Note that ECMA-262, 3rd Edn, says that for fewer than two parameters the result is implementation-dependent.

Date Replication

Calling new Date(D) where D is a Date Object does not always return the same date in the new Object - this affected, in my MS IE 4, years -68..+69, which gave NaN in line B. IE also loses the milliseconds part. Use new Date(+D) instead; moreover, it is commonly much quicker.

For me, the middle result in IE4 was, and in IE6 & IE7 is, NaN; but Firefox, Opera, Safari and Chrome give all three the same. In IE, +D is notably faster than D (but slightly slower in Safari 3).

    P4 3GHz XP sp2 IE6 : 4 seconds.


In my MSIE 4, setYear(2003, 9, 11) only set the Year, but setFullYear(2003, 9, 11) correctly set Year Month Day. The time was not changed. With setFullYear(Y) , Y in 1..99 gave those years, not 1900 higher; and Y<1 gave B.C. |Y|+1.

So D.setHours(0,0,0,0) ; D.setFullYear(Y, M-1, D) can be better than new Date(Y, M-1, D) if the Year may range widely.

Note that IE6 & IE7 give "10 B.C."; but Firefox give "-0009" and Opera 9.21 and Safari 3.1 give "-009", which are Astronomers' notation.

Output Date Formats

I've read that some systems may give date strings whose formats vary unreasonably, for example when the year changes widely. MS IE 6 is one such. Date strings also vary between browsers.

It will be safer, and easy enough, to build one's own date strings, from numbers.

In some browsers, the tostring (default) method of Date Objects gives an unnecessarily long string; and the extra material is not necessarily correct.

Some Mere Difficulties

Time Offset Indication

Parsing of date strings is unspecified. In particular, Opera ignores regional indications such as EDT. Usually, only GMT, UTC, amd American ones are recognised.

Note that such as new Date("... EST") has commonly been used to initiate countdowns for events planned in UTC.

Summer Time

JavaScript is required by ECMA-262, 3rd Edn, Sec to determine the state of Summer Time and Leap Year by using the current settings of the operating system for the current location, which are not necessarily correct for the date in question. Some systems do not comply.

Some browsers seem to determine the rules at page load or after, some at browser load.

Changes in Summer Time rules may cause difficulties.

It is possible for Summer Time clock changes to occur to/from local Midnight (example : the Azores). That could confound some routines, Date Validation in particular.

Early Years

I see no direct reliable way of setting a year in the range 0000-0099 into a date object; year numbers in that range gave years in the 1900s in MSIE 4. One can use an out-of-range month; for example, new Date(4,1-12*1900,29) set Sunday 29th February 0004. Alternatively, use a 10000 year bias throughout. Or set the month and day into a safe Leap Year (e.g. 400) then use setFullYear(Y).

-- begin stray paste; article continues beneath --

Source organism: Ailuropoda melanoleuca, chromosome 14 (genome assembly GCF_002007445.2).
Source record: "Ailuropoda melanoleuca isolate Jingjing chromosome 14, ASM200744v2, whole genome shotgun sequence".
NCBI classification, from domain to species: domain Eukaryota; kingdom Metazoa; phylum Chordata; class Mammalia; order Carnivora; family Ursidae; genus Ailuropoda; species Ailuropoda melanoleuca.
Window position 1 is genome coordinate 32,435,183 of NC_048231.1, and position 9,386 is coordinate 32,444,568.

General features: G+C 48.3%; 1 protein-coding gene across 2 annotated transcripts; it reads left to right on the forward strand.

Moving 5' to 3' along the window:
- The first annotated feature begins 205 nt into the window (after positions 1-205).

In later browsers, setFullYear(Y) should be reliable. Remember setFullYear(Y, M, D).

There was in fact no Leap Day in the year 4 AD; and we had one in each "century" year before 1800; JavaScript is strictly Gregorian Calendar. To use Julian Calendar dates, see in 8: Enhancing the Object.

Some Programmers' Follies

Presenting, on the Internet, a date in a format which is internationally ambiguous. Neither DD/MM/YYYY nor MM/DD/YYYY is appropriate; nothing using YY is appropriate. Use ISO 8601 YYYY-MM-DD to be safe.

Using millisecond arithmetic where daycount arithmetic is appropriate; some days differ in length.

Forgetting other effects of Summer Time, or of its variation across the world.

Forgetting Time Zones.

Using a localised date.time unnecessarily; for example, using EST for a date/time originated in UTC.

Using daycount arithmetic where month or year arithmetic is appropriate; months and years vary in length. To go ahead a year, setMonth(getMonth()+12) seems best; it avoids getYear / getFullYear doubts.

Forgetting that in JavaScript the months are 0..11.

Seeing an unexpected year in the set 69, 70, 1969, 1970, 2069, 2070 and not connecting this with time being measured from 1970-01-01 00:00:00 GMT.

Seeing an error of 100 years or a multiple of 1900 years and not relating it to the "centade" defaulting to the 1900s and/or the use of two-digit years. Note : 1900 years is about 693960 days.

Using new Date() without parameters when the current date/time is not needed; the object given will be date-dependent and therefore results may be unnecessarily inconsistent. Use new Date(0), which is quicker, if necessary; remember GMT.

Using new Date() more than once, except for interval work; it keeps changing.

Using new Date(S) to validate a date string S; over-range fields can be silently accepted, and field order can be uncertain.

Changing an unknown date piecemeal; as months differ in length, setting Y M D in sequence can go through a non-existent date, with unexpected effects. One can safely set D=1, then Y=Y', M=M', D=D'; or setFullYear(Y', M', D') instead.

Forgetting that setTimeout delays have overhead, and also may need to wait for the next clock tick; see in 0: Date Object Information.

Inappropriately relying on the settings of a client computer. If a Form action needs a trustworthy date/time stamp, apply it at the server end, which should be more reliable.

Not realising that an error specific to the 8th & 9th of a month, and/or to August & September, is very probably caused by using parseInt without a second parameter - but use the unary + operator instead.

Not testing exhaustively, especially considering the previous.

Relying on I/O string formatting matching across all browsers, versions, and possible dates.


I do not know whether new Date('30 Apr 2008') is satisfactory in all browsers. It should be good for English-speaking ones. But a foreign browser that writes 'Avril' or 'Oktober' may not read 'April' and 'October' or their short forms. For safety, write new Date(2008, 3, 30). However, new Date('2008/04/30') is probably safe.

And new Date('####-##-##') was not recognised on my IE systems, while new Date('##-##-####') was read as MM-DD-YYYY (IE4?, IE6, IE7). Some results vary among browsers.

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© Dr J R Stockton, near London, UK.
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These pages are tested mainly with Firefox 3.0 and W3's Tidy.
This site, http://www.merlyn.demon.co.uk/, is maintained by me.